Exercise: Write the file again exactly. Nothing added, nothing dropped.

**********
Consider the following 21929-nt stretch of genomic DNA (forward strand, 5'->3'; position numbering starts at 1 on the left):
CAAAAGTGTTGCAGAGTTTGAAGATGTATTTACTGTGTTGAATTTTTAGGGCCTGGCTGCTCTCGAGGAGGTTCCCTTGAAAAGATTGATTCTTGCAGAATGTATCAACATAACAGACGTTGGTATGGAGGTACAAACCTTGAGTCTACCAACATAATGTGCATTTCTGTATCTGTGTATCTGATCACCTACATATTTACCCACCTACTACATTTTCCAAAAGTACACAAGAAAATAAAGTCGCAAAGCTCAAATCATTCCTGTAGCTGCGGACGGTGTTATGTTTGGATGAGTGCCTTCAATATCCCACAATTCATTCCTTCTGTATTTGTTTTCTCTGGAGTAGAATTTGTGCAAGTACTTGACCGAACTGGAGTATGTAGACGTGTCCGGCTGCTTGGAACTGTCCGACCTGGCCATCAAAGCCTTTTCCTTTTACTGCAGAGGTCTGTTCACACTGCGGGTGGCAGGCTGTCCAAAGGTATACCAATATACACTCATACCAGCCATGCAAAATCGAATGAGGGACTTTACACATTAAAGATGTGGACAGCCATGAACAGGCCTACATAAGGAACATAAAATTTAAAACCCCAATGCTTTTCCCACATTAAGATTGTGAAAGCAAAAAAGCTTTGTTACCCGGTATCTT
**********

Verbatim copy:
Consider the following 21929-nt stretch of genomic DNA (forward strand, 5'->3'; position numbering starts at 1 on the left):
CAAAAGTGTTGCAGAGTTTGAAGATGTATTTACTGTGTTGAATTTTTAGGGCCTGGCTGCTCTCGAGGAGGTTCCCTTGAAAAGATTGATTCTTGCAGAATGTATCAACATAACAGACGTTGGTATGGAGGTACAAACCTTGAGTCTACCAACATAATGTGCATTTCTGTATCTGTGTATCTGATCACCTACATATTTACCCACCTACTACATTTTCCAAAAGTACACAAGAAAATAAAGTCGCAAAGCTCAAATCATTCCTGTAGCTGCGGACGGTGTTATGTTTGGATGAGTGCCTTCAATATCCCACAATTCATTCCTTCTGTATTTGTTTTCTCTGGAGTAGAATTTGTGCAAGTACTTGACCGAACTGGAGTATGTAGACGTGTCCGGCTGCTTGGAACTGTCCGACCTGGCCATCAAAGCCTTTTCCTTTTACTGCAGAGGTCTGTTCACACTGCGGGTGGCAGGCTGTCCAAAGGTATACCAATATACACTCATACCAGCCATGCAAAATCGAATGAGGGACTTTACACATTAAAGATGTGGACAGCCATGAACAGGCCTACATAAGGAACATAAAATTTAAAACCCCAATGCTTTTCCCACATTAAGATTGTGAAAGCAAAAAAGCTTTGTTACCCGGTATCTT